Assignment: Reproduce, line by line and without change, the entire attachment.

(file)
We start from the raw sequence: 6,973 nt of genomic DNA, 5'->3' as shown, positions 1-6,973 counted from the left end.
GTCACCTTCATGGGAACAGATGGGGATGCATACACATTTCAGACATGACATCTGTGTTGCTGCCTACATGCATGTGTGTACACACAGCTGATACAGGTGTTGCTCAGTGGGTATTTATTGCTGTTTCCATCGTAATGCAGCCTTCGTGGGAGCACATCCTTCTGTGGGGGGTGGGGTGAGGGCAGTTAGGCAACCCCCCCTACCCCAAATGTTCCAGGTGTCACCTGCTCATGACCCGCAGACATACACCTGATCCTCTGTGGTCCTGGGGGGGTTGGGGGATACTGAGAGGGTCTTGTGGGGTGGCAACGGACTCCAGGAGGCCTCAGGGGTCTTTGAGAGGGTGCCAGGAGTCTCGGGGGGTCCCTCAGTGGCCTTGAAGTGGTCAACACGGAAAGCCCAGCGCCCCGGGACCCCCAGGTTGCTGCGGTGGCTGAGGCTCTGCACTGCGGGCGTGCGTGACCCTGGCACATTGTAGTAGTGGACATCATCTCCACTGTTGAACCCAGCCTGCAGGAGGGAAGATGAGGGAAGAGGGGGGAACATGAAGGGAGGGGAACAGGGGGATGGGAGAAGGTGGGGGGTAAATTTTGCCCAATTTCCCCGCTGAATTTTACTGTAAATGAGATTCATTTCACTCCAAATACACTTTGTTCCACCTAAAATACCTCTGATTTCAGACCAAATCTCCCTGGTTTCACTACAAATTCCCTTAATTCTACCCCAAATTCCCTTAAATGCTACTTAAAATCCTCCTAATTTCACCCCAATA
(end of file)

We start from the raw sequence: 6,973 nt of genomic DNA, 5'->3' as shown, positions 1-6,973 counted from the left end.
GTCACCTTCATGGGAACAGATGGGGATGCATACACATTTCAGACATGACATCTGTGTTGCTGCCTACATGCATGTGTGTACACACAGCTGATACAGGTGTTGCTCAGTGGGTATTTATTGCTGTTTCCATCGTAATGCAGCCTTCGTGGGAGCACATCCTTCTGTGGGGGGTGGGGTGAGGGCAGTTAGGCAACCCCCCCTACCCCAAATGTTCCAGGTGTCACCTGCTCATGACCCGCAGACATACACCTGATCCTCTGTGGTCCTGGGGGGGTTGGGGGATACTGAGAGGGTCTTGTGGGGTGGCAACGGACTCCAGGAGGCCTCAGGGGTCTTTGAGAGGGTGCCAGGAGTCTCGGGGGGTCCCTCAGTGGCCTTGAAGTGGTCAACACGGAAAGCCCAGCGCCCCGGGACCCCCAGGTTGCTGCGGTGGCTGAGGCTCTGCACTGCGGGCGTGCGTGACCCTGGCACATTGTAGTAGTGGACATCATCTCCACTGTTGAACCCAGCCTGCAGGAGGGAAGATGAGGGAAGAGGGGGGAACATGAAGGGAGGGGAACAGGGGGATGGGAGAAGGTGGGGGGTAAATTTTGCCCAATTTCCCCGCTGAATTTTACTGTAAATGAGATTCATTTCACTCCAAATACACTTTGTTCCACCTAAAATACCTCTGATTTCAGACCAAATCTCCCTGGTTTCACTACAAATTCCCTTAATTCTACCCCAAATTCCCTTAAATGCTACTTAAAATCCTCCTAATTTCACCCCAATA